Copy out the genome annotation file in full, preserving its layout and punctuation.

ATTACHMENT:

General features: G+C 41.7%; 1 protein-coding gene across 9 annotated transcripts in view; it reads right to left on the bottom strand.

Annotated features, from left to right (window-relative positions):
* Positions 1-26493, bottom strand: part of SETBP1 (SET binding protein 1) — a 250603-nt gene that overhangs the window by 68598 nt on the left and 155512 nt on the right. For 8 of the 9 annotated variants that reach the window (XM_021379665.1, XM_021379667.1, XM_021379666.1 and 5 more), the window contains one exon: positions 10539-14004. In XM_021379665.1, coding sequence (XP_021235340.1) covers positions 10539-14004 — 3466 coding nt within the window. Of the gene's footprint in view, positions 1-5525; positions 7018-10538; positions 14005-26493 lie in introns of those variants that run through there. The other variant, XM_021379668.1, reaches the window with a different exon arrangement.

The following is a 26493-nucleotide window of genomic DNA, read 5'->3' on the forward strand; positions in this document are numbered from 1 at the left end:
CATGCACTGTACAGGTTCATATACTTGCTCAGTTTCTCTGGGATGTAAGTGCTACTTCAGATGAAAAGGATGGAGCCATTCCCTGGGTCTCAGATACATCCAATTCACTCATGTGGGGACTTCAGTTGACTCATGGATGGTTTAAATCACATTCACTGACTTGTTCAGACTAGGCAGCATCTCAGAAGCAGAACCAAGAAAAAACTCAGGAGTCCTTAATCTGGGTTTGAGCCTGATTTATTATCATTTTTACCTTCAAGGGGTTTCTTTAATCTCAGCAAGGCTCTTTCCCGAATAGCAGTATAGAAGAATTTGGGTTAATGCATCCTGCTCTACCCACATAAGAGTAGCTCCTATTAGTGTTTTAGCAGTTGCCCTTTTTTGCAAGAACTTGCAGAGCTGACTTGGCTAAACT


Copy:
General features: G+C 41.7%; 1 protein-coding gene across 9 annotated transcripts in view; it reads right to left on the bottom strand.

Annotated features, from left to right (window-relative positions):
* Positions 1-26493, bottom strand: part of SETBP1 (SET binding protein 1) — a 250603-nt gene that overhangs the window by 68598 nt on the left and 155512 nt on the right. For 8 of the 9 annotated variants that reach the window (XM_021379665.1, XM_021379667.1, XM_021379666.1 and 5 more), the window contains one exon: positions 10539-14004. In XM_021379665.1, coding sequence (XP_021235340.1) covers positions 10539-14004 — 3466 coding nt within the window. Of the gene's footprint in view, positions 1-5525; positions 7018-10538; positions 14005-26493 lie in introns of those variants that run through there. The other variant, XM_021379668.1, reaches the window with a different exon arrangement.

The following is a 26493-nucleotide window of genomic DNA, read 5'->3' on the forward strand; positions in this document are numbered from 1 at the left end:
CATGCACTGTACAGGTTCATATACTTGCTCAGTTTCTCTGGGATGTAAGTGCTACTTCAGATGAAAAGGATGGAGCCATTCCCTGGGTCTCAGATACATCCAATTCACTCATGTGGGGACTTCAGTTGACTCATGGATGGTTTAAATCACATTCACTGACTTGTTCAGACTAGGCAGCATCTCAGAAGCAGAACCAAGAAAAAACTCAGGAGTCCTTAATCTGGGTTTGAGCCTGATTTATTATCATTTTTACCTTCAAGGGGTTTCTTTAATCTCAGCAAGGCTCTTTCCCGAATAGCAGTATAGAAGAATTTGGGTTAATGCATCCTGCTCTACCCACATAAGAGTAGCTCCTATTAGTGTTTTAGCAGTTGCCCTTTTTTGCAAGAACTTGCAGAGCTGACTTGGCTAAACT